Slim-Fast: Give Us A Week, We'll Take Off The Weight 1988

Nabisco Shredded Wheat: Sailors On How To Eat Them 1988

SuperStation TBS: The Push Excel Pro Basketball Classic 1988

The Good Stuff: The TNT Network Premiering October 3rd 1988

Oatmeal Swirlers From General Mills 1988

Crisco Pure All-Vegetable Cooking Oil For Apple Pies 1988

Preparation H 1988

SEC Football Saturday George Vs. S. Carolina On SuperStation TBS 1988

The Weekday Funnies Fall Premiere On SuperStation TBS: The Munsters, One Day At A Time, Laverne & Shirley, Andy Griffith, 9 To 5 And Sanford & Son 1988

Nestle Toll House Ready-To-Bake Cookie Dough Presents: Plastic Guy 1988

James Earl Jones For The Seattle 1990 Goodwill Games 1988

Consumer Reports 1988

Consumer Reports Magazine: Free Issue 1988

Terence Trent Darby, Information Society, Stevie Winwood And Vanessa Williams On Night Tracks Power Play Dancin' Friday On SuperStation TBS 1988

Next On SuperStation TBS: Custer Of The West And The Honeymooners 1988

Fashion: The All Time Best Dressed List Presented By JC Penney: Eileen Ford On Sofia Loren 1988

The Fall Wardrobe Sale At JC Penney 1988

The Hoover Elite Vacuum Cleaner 1988

Special UNICEF Ambassador Audrey Hepburn For Save The Children 1989

A&E: King Of Hearts Movie 1989

A&E Cable Network ID #3 1989

A&E Comedy At Eleven Weeknights #1 1989

A&E's Screening Room 1989

Foster Parents Plan: Help So Complete, It Touches A Child For Life #1 1989

A&E Cable Network ID #4 1989

Burt Lancaster For The Universal Declaration Of Human Rights From Amnesty International 1989

A&E Silver Screen: Penny Princess 1989

A&E Cable Network ID #5 1989

Ed McMahon: Colonial Penn Life Insurance 1989

A&E: For The Best Of Comedy, Drama, Documentaries, Performing Arts #1 1989

CBS Video Library: Collector's Edition Of Star Trek Video Tapes 1989

Telly Savalas For The Player's Club Card: VIP Treatment 1989

A&E: For The Best Of Comedy, Drama, Documentaries, Performing Arts #1 1989

A&E Movies: Hedgehog Wedding 1989

Should You Know More About Social Security? In Never Stops Working PSA 1989

The A&E Program Guide #1

A&E Cable Network ID #5 1989

The Best Of Beethoven, Strauss, Mozart And Tchaikovsky Classic Library On 4 LP's Or Cassettes For $19.95 1989

Miss Marple: A Pocket Full Of Rye Episode 1989

Miss Marple: The Case Of The Moving Finger Episode 1989

Cable Cares About Jerry's Kids With Jerry Lewis 1989

The Sherlock Holmes Movie Library In VHS Or Beta 1989

Super, Natural British Columbia Canada 1989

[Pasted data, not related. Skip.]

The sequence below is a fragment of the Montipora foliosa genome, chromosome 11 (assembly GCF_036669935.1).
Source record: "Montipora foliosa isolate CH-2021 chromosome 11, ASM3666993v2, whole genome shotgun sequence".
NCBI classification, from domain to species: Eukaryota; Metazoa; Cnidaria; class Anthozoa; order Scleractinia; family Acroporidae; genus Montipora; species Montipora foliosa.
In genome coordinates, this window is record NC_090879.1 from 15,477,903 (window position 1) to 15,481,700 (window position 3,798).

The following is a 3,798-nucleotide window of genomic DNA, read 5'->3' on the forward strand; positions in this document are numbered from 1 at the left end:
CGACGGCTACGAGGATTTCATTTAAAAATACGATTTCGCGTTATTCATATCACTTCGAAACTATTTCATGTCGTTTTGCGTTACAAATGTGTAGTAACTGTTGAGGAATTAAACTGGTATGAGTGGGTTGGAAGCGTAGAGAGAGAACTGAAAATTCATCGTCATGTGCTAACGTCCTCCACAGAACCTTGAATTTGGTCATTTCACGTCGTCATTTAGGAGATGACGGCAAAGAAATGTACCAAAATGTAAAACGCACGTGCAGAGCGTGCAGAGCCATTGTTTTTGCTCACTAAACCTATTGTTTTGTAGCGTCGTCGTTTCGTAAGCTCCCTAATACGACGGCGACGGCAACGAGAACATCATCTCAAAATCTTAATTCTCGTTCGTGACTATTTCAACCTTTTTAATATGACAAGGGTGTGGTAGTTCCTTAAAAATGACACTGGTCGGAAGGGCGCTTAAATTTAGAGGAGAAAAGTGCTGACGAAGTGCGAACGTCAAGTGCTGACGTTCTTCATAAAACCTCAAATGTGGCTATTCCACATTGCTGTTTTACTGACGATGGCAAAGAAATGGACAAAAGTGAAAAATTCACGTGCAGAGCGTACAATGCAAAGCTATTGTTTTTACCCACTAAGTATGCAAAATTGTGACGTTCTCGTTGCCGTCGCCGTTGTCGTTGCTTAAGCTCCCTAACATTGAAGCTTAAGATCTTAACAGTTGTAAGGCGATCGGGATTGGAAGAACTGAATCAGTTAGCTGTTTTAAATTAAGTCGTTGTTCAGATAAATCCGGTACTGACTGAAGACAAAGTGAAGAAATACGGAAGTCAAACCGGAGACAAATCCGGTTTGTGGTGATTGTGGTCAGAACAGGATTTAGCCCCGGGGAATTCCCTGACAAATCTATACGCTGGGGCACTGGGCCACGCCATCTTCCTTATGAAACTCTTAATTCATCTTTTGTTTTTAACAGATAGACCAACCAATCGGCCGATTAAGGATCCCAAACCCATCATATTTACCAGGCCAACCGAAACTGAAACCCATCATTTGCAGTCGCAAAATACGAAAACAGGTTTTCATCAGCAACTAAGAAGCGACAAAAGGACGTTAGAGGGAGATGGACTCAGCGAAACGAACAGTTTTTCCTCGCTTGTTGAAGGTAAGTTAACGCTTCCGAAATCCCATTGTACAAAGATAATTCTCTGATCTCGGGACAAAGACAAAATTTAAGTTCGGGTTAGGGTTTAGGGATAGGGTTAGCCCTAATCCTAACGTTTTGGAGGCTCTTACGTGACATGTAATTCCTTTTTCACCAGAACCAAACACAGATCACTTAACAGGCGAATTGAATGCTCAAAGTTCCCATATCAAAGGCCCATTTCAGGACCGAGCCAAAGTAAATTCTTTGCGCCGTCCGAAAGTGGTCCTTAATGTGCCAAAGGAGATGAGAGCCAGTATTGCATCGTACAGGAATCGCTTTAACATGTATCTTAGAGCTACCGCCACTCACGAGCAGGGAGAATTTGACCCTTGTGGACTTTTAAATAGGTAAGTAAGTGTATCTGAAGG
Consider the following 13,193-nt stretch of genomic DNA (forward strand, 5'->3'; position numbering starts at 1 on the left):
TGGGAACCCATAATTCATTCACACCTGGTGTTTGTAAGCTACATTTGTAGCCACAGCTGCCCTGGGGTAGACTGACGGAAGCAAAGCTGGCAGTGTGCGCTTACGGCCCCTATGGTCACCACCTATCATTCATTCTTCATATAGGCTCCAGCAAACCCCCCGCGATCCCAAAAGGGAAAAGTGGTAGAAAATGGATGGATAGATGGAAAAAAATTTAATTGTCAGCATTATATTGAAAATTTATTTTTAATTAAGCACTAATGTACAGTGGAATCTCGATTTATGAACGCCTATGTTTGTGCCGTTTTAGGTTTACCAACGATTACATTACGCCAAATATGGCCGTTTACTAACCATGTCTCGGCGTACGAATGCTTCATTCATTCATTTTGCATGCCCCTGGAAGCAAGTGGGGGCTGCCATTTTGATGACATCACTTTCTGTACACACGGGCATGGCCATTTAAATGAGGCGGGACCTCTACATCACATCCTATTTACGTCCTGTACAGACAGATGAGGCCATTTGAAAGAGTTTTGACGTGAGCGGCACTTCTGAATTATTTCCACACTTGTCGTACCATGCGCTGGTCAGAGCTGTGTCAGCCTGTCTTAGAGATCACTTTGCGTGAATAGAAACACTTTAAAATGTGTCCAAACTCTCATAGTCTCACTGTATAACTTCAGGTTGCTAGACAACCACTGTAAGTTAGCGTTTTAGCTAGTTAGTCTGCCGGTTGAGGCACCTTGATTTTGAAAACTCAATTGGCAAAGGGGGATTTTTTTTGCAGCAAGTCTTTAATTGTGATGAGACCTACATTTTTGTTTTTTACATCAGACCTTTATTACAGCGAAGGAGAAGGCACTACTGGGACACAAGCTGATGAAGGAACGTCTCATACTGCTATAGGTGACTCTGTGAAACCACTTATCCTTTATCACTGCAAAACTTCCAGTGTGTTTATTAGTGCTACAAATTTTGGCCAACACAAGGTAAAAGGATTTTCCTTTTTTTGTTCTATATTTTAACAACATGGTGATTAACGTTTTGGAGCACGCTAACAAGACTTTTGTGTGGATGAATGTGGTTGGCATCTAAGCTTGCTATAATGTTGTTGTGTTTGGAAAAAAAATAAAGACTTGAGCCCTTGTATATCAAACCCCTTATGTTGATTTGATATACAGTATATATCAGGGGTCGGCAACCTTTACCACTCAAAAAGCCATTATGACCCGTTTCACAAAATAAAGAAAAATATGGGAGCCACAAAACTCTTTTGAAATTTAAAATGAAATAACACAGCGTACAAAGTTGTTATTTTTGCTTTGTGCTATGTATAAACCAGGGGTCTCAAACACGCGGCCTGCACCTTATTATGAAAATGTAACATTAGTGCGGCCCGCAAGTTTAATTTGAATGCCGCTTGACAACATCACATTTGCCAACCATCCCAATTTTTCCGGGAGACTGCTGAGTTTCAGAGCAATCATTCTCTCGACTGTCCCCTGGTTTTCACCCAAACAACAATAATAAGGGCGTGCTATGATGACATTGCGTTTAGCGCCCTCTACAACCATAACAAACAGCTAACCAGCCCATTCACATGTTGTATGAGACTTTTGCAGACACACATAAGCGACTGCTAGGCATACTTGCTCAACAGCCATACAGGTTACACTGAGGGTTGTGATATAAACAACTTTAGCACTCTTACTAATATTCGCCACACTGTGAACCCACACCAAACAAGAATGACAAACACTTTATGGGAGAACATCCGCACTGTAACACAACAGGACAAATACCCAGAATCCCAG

The Swiss Dry Cooker 1989

American Heritage Magazine: 8 Issues For $24 With Free Dictionary 1989

A Treasury Of Golden Classics With Free Greatest Hits Of 17th Century And Strauss Waltzes On Records Cassettes And Compact Discs For $1995 #1 1989

A&E Movies: Hollow Triumph 1989

Plug Into The Power Of Cable: America Is Cable Ready 1989

Foster Parents Plan: Help So Complete, It Touches A Child For Life #2 1989

A&E Movies: The Narrow Margin 1989

The A&E Program Guide #2 1989

A&E Biography Series 1989

America's Achievements In Space Video Collection 1989

A&E Movies: The Kidnapping Of Shergar 1989

Frankie Valli & The Four Seasons 1962-1967 22 Song Collection On LP's, Cassettes And Compact Discs 1989

A&E Comedy At Eleven Weeknights #2 1989

San Francisco's Good Time Cafe Live Entertainment Show 1989

A&E Summer Stock Plays 1989

Super, Natural British Columbia Canada Phone Version 1989

Alabama! The State Of Surprises! 1989

The A&E Program Guide #3 1989

Partnership For A Drug-Free America Anti-Marijuana Ad 1989

A&E Movies: That Uncertain Feeling 1989

A Treasury Of Golden Classics With Free Greatest Hits Of 17th Century And Strauss Waltzes On Records Cassettes And Compact Discs For $1995 #2 1989

A&E: Living Dangerously Series 1989

Big Band Classics: 50 Of The Most Famous Records Ever Made On 3 Albums Cassettes Or 8-Tracks From The Golden Years For $19.98 1989

A&E Program Sponsorship Opening: Centel 1989

Centel: Where People Connect 1989

Green Sweep Lawn Food 1989

The A&E Program Guide #4 1989

Monsanto Roundup: Nothing Kills Weeds Better And Weekend Freedom Sweepstakes 1989

Art Linkletter For The Contour Chair Lounge With Free Panasonic Color TV, Microwave Or VCR 1989

AT&T Reach Out And Touch Someone: First Dance 1989